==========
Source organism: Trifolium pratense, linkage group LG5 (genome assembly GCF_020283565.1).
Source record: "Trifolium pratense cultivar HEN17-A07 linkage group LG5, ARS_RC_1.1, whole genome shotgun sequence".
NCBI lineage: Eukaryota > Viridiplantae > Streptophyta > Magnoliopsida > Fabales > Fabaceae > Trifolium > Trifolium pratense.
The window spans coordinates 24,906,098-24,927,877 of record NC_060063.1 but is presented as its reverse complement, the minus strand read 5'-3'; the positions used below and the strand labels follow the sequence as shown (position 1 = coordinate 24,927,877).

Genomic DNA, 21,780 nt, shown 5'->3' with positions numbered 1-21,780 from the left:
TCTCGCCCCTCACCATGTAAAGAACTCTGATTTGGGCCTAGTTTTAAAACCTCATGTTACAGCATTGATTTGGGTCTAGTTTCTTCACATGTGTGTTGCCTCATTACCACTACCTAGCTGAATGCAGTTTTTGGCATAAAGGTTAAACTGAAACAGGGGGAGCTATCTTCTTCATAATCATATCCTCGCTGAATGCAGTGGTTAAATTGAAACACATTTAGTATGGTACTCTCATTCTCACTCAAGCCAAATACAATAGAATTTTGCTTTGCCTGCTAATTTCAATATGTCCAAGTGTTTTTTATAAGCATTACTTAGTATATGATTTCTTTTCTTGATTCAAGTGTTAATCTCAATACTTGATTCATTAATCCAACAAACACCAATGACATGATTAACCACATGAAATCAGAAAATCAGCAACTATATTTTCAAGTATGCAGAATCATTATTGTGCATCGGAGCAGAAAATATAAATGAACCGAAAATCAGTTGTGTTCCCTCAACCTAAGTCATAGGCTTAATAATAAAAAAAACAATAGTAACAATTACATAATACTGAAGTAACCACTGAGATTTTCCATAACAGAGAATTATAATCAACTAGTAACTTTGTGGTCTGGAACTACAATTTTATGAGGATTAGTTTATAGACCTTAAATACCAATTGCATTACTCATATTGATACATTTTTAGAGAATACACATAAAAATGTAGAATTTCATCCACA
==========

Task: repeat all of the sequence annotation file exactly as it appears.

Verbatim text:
Source organism: Trifolium pratense, linkage group LG5 (genome assembly GCF_020283565.1).
Source record: "Trifolium pratense cultivar HEN17-A07 linkage group LG5, ARS_RC_1.1, whole genome shotgun sequence".
NCBI lineage: Eukaryota > Viridiplantae > Streptophyta > Magnoliopsida > Fabales > Fabaceae > Trifolium > Trifolium pratense.
The window spans coordinates 24,906,098-24,927,877 of record NC_060063.1 but is presented as its reverse complement, the minus strand read 5'-3'; the positions used below and the strand labels follow the sequence as shown (position 1 = coordinate 24,927,877).

Genomic DNA, 21,780 nt, shown 5'->3' with positions numbered 1-21,780 from the left:
TCTCGCCCCTCACCATGTAAAGAACTCTGATTTGGGCCTAGTTTTAAAACCTCATGTTACAGCATTGATTTGGGTCTAGTTTCTTCACATGTGTGTTGCCTCATTACCACTACCTAGCTGAATGCAGTTTTTGGCATAAAGGTTAAACTGAAACAGGGGGAGCTATCTTCTTCATAATCATATCCTCGCTGAATGCAGTGGTTAAATTGAAACACATTTAGTATGGTACTCTCATTCTCACTCAAGCCAAATACAATAGAATTTTGCTTTGCCTGCTAATTTCAATATGTCCAAGTGTTTTTTATAAGCATTACTTAGTATATGATTTCTTTTCTTGATTCAAGTGTTAATCTCAATACTTGATTCATTAATCCAACAAACACCAATGACATGATTAACCACATGAAATCAGAAAATCAGCAACTATATTTTCAAGTATGCAGAATCATTATTGTGCATCGGAGCAGAAAATATAAATGAACCGAAAATCAGTTGTGTTCCCTCAACCTAAGTCATAGGCTTAATAATAAAAAAAACAATAGTAACAATTACATAATACTGAAGTAACCACTGAGATTTTCCATAACAGAGAATTATAATCAACTAGTAACTTTGTGGTCTGGAACTACAATTTTATGAGGATTAGTTTATAGACCTTAAATACCAATTGCATTACTCATATTGATACATTTTTAGAGAATACACATAAAAATGTAGAATTTCATCCACA